But that’s cold comfort for Mirza Molberg, a volunteer with New York City’s Ghost Bikes Project, an organization that commemorates cyclists killed while biking via ad-hoc shrines of “ghost bikes” chained to street signs near accident sites.
Molberg feels that city officials should invest more resources into preventing the deaths of the dozens of bicyclists and pedestrians who are killed each year by motor vehicles. That’s because two years ago, Molberg’s girlfriend, Lauren Davis, was hit by a car and killed while biking in Brooklyn.
That morning, Davis was biking to work when she was struck by a driver who had failed to yield while making a left turn. According to the victim’s sister, medical records show that Davis sustained lung trauma and rib fractures, as well as blunt force trauma to the head.
“[When a loved one is killed], you feel helpless,” Molberg says. “I was looking for anything to help.”
Molberg’s involvement with Ghost Bikes predates Davis’s death. He had been volunteering with the organization since 2010, constructing memorial bikes in his local church parking lot in Greenpoint, Brooklyn. From the start, Molberg says that he “had a strong emotional response when building the bikes, and especially when meeting family members of the dead cyclists,” though at times he also questioned the usefulness of the project. But after David died, he says, “any doubts I had [about the effectiveness of the project] were blown out of the water.”
Ghost Bikes are made by stripping brakes and chains off of beater bikes and then spray-painting them white. After a dedication ceremony, they are marked with a small plaque and decorated with flowers that are left to wilt. The memorials may be adorned with candles, small gifts and sometimes photographs of the victim.
Since June 2005, 164 ghost bikes have been installed in New York City to commemorate 198 known fatalities, including 54 for individuals who could not be identified. Ghost Bike offshoots exist worldwide, and memorials have appeared in over 210 locations throughout the world, such as in Mexico, Singapore and Ukraine. Their mission is to advocate for cyclists — both living and dead — and to ensure that those who have died don’t become just another forgotten statistic. In addition to constructing memorials, Ghost Bike organizes a yearly memorial bike ride and advocates for street safety. They also provide a supportive community for survivors and friends of the dead.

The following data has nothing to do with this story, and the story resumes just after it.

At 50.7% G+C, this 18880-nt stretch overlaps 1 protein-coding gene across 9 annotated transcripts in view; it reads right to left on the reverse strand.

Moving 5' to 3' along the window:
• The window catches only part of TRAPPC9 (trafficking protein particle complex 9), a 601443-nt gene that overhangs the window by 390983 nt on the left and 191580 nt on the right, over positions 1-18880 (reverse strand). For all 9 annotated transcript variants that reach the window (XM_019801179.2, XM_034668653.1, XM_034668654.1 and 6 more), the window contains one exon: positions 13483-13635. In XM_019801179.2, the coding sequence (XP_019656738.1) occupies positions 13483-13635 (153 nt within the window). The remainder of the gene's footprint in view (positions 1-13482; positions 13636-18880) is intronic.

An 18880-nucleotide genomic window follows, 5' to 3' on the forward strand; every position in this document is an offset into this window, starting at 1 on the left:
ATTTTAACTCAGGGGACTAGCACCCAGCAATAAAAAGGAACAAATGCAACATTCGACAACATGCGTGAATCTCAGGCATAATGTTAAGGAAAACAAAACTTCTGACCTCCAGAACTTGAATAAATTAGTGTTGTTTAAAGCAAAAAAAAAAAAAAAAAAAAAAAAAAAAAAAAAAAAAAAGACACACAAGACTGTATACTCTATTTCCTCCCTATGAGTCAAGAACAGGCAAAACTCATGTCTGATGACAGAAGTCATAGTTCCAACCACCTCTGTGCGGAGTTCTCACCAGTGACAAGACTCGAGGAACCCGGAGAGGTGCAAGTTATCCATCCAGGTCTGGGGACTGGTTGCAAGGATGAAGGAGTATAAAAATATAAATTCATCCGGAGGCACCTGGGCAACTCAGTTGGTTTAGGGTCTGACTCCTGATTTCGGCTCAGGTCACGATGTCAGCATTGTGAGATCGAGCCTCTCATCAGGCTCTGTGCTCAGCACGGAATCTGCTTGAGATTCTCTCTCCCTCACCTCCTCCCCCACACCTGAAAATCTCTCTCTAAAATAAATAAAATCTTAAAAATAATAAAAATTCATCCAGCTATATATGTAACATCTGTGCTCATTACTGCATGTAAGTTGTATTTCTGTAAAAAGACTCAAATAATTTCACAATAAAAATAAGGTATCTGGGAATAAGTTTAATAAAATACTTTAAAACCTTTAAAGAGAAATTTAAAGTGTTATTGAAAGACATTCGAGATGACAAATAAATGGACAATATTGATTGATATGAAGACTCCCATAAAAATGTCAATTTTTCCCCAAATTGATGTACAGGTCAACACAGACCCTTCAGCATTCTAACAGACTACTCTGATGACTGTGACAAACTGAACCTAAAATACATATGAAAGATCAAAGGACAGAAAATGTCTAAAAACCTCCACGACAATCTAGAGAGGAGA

While the National Highway Traffic and Safety Administration estimates there were 840 bicyclists killed in motor vehicle accidents in the United States in 2016, Ghost Bike charges that limited news coverage, changing statistical counts, and the lack of publicly available information make it hard to learn about every single death. And that lack of visibility has a lot to do with how accidents are presented in local news, they say. Research supports their claim that media outlets often blame cyclists for their own deaths or describe such tragedies as being the result of an “accident,” rather than a preventable collision.
Which is exactly what happened with Davis. She was initially “at fault” for the accident that killed her: Early news reports claimed Davis was riding the wrong direction down a one-way street. (The NYPD later conceded that was not the case and that the driver was at fault.)
The year Davis was killed, Brooklyn Borough President Eric Adams led Ghost Bikes’ memorial ride and spoke to the importance of combating victim-blaming and creating safer streets.
“We should not assume that the cyclist was always the person responsible for a crash, or had accepted the risk simply by climbing on a bicycle,” Adams said.
The memorials, probably most importantly, give a voice to the dead and to their families.
“If it wasn’t for the Ghost Bikes Project NYC, Lauren would be invisible in the public domain,” Davis’s sister, Danielle, wrote on Medium. Danielle describes the memorials themselves as “somber and sometimes violent reminders of lives lost to traffic crashes.” Ghost bikes, she says, “push cyclist deaths from the fringes of the roadway to the forefront in public spaces.”
In addition to setting up memorial bikes, Ghost Bikes volunteers pressure the city to conduct full investigations of crashes. Early in its inception, NYC’s Ghost Bike Project stood with the family of 14-year-old Andre Anderson, who was killed while riding his bike on a neighborhood street near his home in Far Rockaway, Queens, demanding a complete investigation of the Anderson’s death and safer street design of the parkway where the accident occurred.
In Maryland, Ghost Bikes Project volunteers pressured legislators to change state laws so that HAWK lights could be installed, after two bicyclists were hit and killed attempting to cross the same five lanes of fast-moving traffic. In studies, HAWK, or High-Intensity Activated crossWalK beacons, have been found to significantly reduce crash rates. That legislation, known as House Bill 578, passed the Maryland House and is currently with the Senate.
It’s hard to calculate the impact of ghost bike memorials. In spite of Vision Zero, cyclists continue to die, and they’re frequently still “at fault.” Some residents even complain the Ghost Bikes put people off cycling entirely.
But for Molberg, Davis’ death and his work with Ghost Bikes has only strengthened his passion for cycling. “It’s almost like Lauren’s death ignited something in me,” he says. The very day Molberg found out about the accident, he says, he rode his bike home from a friend’s house. “They were shocked and questioning whether I should do that, but I feel empowered being on a bike. I won’t let deaths keep me off the streets.”